Professor Lyon emphasised one point that was also voiced throughout other sessions in the programme: the increasing ‘surveillance culture’ promotes a climate of suspicion which can only be overcome through a promotion of trust. In Lyon’s view, while surveillance practices can reinforce the marginality of minorities, religious institutions are in a position that allows them to promote trust and hope. Lyon was particularly keen on promoting the idea that we should not give up on our agency, which, as he argues, is in line with the teachings of Abrahamic religions. Indeed, there are small steps we can all take in promoting trust by, for example, campaigning for less surveillance at our workplaces or encouraging our software-developing friends to collect less consumer data. The public lecture was recorded and the audio will be made available soon. (I will post the link here once it is live.)
I have just given the example from David Lyon here, but throughout the workshop we also heard about many ways in which religion and surveillance can be related. For instance, the metaphor of the ‘divine gaze’: how God, in Abrahamic religions, watches over the people. My own contribution was, obviously, linguistic in nature. I presented work related to my PhD thesis: a corpus linguistic analysis of religious themes in surveillance discourse in the academic journal Surveillance & Society and in a collection of blogs. I enjoyed meeting this group of scholars and practitioners who share an interest in surveillance and its social consequences. They also reassured me that my research is of interest for them, as there is not much dialogue between surveillance studies and linguistics.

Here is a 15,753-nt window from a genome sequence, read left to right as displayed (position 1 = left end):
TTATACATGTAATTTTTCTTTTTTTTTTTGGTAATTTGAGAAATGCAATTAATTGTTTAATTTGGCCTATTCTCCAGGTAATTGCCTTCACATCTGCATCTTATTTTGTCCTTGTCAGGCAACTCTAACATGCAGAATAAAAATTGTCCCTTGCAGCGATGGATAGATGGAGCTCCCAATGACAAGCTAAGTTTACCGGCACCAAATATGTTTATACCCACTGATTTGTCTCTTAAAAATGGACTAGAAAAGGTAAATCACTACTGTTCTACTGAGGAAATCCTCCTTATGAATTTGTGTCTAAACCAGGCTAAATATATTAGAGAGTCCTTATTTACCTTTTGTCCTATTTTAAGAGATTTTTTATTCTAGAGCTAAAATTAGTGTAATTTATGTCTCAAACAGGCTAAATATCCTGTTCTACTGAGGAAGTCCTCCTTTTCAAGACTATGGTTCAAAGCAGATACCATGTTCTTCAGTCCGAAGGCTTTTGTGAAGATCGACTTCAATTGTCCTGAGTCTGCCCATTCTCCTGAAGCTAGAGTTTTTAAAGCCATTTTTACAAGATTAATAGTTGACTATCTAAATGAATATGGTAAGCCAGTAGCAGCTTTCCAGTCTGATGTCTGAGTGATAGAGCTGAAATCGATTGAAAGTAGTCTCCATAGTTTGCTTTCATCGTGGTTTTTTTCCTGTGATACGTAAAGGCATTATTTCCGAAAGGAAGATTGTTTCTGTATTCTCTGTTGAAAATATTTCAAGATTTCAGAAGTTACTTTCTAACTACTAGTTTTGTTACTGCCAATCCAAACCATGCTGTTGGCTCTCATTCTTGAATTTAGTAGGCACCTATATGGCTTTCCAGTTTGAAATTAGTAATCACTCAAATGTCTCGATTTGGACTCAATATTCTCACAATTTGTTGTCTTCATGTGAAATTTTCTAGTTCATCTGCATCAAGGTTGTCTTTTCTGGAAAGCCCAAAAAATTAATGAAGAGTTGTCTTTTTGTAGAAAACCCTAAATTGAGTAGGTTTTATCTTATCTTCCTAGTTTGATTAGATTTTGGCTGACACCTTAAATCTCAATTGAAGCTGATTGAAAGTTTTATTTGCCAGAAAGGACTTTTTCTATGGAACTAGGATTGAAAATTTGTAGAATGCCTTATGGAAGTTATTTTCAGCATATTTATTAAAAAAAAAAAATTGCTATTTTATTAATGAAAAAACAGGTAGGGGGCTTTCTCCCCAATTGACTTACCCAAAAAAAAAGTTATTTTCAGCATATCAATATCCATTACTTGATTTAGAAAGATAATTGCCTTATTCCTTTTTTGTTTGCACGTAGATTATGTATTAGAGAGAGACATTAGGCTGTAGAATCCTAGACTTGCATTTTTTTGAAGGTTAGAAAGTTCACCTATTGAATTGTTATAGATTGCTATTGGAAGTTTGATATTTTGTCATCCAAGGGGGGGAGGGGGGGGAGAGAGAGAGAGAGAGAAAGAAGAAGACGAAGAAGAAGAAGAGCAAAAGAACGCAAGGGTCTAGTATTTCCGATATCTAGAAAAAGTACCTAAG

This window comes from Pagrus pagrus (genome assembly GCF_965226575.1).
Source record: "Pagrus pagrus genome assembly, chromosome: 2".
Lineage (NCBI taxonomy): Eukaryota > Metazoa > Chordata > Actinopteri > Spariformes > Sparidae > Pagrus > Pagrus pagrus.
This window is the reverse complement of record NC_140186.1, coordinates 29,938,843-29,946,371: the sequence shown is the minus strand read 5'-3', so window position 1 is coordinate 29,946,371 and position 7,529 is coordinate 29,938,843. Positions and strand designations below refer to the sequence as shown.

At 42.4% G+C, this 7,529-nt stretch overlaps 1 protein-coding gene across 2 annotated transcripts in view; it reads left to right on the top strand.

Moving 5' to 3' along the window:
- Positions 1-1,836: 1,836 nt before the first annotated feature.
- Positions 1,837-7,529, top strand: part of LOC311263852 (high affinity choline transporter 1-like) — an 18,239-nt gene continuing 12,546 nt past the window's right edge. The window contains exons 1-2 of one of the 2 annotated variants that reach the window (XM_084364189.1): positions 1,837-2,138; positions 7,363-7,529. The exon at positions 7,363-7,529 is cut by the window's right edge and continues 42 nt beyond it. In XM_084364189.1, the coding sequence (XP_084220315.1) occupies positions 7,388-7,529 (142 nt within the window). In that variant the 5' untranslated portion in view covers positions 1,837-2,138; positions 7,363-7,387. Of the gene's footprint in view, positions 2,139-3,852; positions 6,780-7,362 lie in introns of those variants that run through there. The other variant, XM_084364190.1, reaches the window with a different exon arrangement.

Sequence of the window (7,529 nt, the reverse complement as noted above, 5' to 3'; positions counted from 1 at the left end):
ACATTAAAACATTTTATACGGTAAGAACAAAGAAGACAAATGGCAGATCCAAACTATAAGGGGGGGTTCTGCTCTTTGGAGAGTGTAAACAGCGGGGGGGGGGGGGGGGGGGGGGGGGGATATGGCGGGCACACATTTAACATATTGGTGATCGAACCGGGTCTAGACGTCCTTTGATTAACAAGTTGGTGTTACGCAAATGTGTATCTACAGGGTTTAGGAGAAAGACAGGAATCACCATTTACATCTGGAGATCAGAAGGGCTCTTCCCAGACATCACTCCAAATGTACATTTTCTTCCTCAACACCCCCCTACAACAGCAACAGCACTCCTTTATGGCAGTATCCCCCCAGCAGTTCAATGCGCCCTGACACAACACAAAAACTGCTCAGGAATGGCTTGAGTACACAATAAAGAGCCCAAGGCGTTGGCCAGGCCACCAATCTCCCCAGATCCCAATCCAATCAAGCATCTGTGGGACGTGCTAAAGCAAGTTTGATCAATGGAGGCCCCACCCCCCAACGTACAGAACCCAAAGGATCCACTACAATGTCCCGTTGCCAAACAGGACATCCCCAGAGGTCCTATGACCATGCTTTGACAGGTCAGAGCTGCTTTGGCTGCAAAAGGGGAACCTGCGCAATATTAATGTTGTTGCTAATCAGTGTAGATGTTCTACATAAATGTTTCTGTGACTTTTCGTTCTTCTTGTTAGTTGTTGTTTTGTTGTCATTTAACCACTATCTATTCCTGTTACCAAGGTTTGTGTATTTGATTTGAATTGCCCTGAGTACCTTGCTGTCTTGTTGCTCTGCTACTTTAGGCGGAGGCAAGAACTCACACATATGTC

If you are curious about the relationship between surveillance and religion in particular, you might be interested in the next event by the Surveillance & Religion Network. The ‘Religions Consuming Surveillance – Workshop Two‘ is taking place from March 20 – 22 in Edinburgh and the deadline for the CfP is 15 December. Should you have any experiences related to the theme of surveillance & religion or interdisciplinary encounters, I’d be curious to hear about these in the comments!
Update 26 October: I just found another blog post about Professor Lyon’s public lecture by the organiser of the Open Rights Group Birmingham, Francis Clarke. His attendance (and participation in the question session) is a good example of how academics and public groups, particularly activists, can engage with one another.
The full virtual Twitter conversation from throughout the week can be found under the hashtag #ccrss16.
Topics ranged from multiple facets of corpus statistics and their applications in R to Sinclairian lexical items, corpus stylistics and translation studies, specialised corpora and an introduction to Python for corpus linguists. The workshops and talks were held by Johan de Joode, Stefan Evert, Chris Fallaize, Matt Gee, Stefan Th. Gries, Nicholas Groom, Susan Hunston, Andrew Kehoe, Michaela Mahlberg, Lorenzo Mastropierro, Florent Perek, Simon Preston, Pablo Ruano, Adam Schembri, Paul Thompson and I. While most of us are based at UoB, it was great to have colleagues from other institutions and even from abroad join us to share their expertise.
My own session was inspired by a talk from Mark Davies at the ICAME 37 conference (Chinese University of Hong Kong, May 2016), where he demoed the new ‘virtual corpus’ feature on the BYU corpus interface.[Click on the links for the PDF versions of my presentations slides and the handout of my session].
Personally I enjoyed this week of intense exposure to different aspects of corpus linguistics. Full-week events like conferences and summer schools can be quite draining as you have to be ‘always on’, responding to new contents and people. However, the learning hopefully makes up for that.